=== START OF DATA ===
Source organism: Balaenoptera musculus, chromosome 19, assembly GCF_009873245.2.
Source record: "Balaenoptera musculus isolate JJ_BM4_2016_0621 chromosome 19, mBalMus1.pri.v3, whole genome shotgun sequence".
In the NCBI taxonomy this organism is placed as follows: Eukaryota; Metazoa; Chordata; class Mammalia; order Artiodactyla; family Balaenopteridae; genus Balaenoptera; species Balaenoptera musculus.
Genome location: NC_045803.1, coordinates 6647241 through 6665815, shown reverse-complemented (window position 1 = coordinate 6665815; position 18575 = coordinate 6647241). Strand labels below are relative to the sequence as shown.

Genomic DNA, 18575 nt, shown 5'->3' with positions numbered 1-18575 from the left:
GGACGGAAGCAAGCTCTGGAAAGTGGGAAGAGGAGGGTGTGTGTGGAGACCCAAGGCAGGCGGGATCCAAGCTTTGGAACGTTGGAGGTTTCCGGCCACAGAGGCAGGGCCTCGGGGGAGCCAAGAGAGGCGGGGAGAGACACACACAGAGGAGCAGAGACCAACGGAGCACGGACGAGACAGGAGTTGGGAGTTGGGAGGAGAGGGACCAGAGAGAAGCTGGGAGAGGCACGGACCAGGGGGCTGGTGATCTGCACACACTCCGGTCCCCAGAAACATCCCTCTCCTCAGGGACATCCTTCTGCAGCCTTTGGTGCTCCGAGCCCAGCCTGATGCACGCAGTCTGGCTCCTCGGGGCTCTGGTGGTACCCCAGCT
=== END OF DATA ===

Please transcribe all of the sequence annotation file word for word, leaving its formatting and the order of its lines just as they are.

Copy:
Source organism: Balaenoptera musculus, chromosome 19, assembly GCF_009873245.2.
Source record: "Balaenoptera musculus isolate JJ_BM4_2016_0621 chromosome 19, mBalMus1.pri.v3, whole genome shotgun sequence".
In the NCBI taxonomy this organism is placed as follows: Eukaryota; Metazoa; Chordata; class Mammalia; order Artiodactyla; family Balaenopteridae; genus Balaenoptera; species Balaenoptera musculus.
Genome location: NC_045803.1, coordinates 6647241 through 6665815, shown reverse-complemented (window position 1 = coordinate 6665815; position 18575 = coordinate 6647241). Strand labels below are relative to the sequence as shown.

Genomic DNA, 18575 nt, shown 5'->3' with positions numbered 1-18575 from the left:
GGACGGAAGCAAGCTCTGGAAAGTGGGAAGAGGAGGGTGTGTGTGGAGACCCAAGGCAGGCGGGATCCAAGCTTTGGAACGTTGGAGGTTTCCGGCCACAGAGGCAGGGCCTCGGGGGAGCCAAGAGAGGCGGGGAGAGACACACACAGAGGAGCAGAGACCAACGGAGCACGGACGAGACAGGAGTTGGGAGTTGGGAGGAGAGGGACCAGAGAGAAGCTGGGAGAGGCACGGACCAGGGGGCTGGTGATCTGCACACACTCCGGTCCCCAGAAACATCCCTCTCCTCAGGGACATCCTTCTGCAGCCTTTGGTGCTCCGAGCCCAGCCTGATGCACGCAGTCTGGCTCCTCGGGGCTCTGGTGGTACCCCAGCT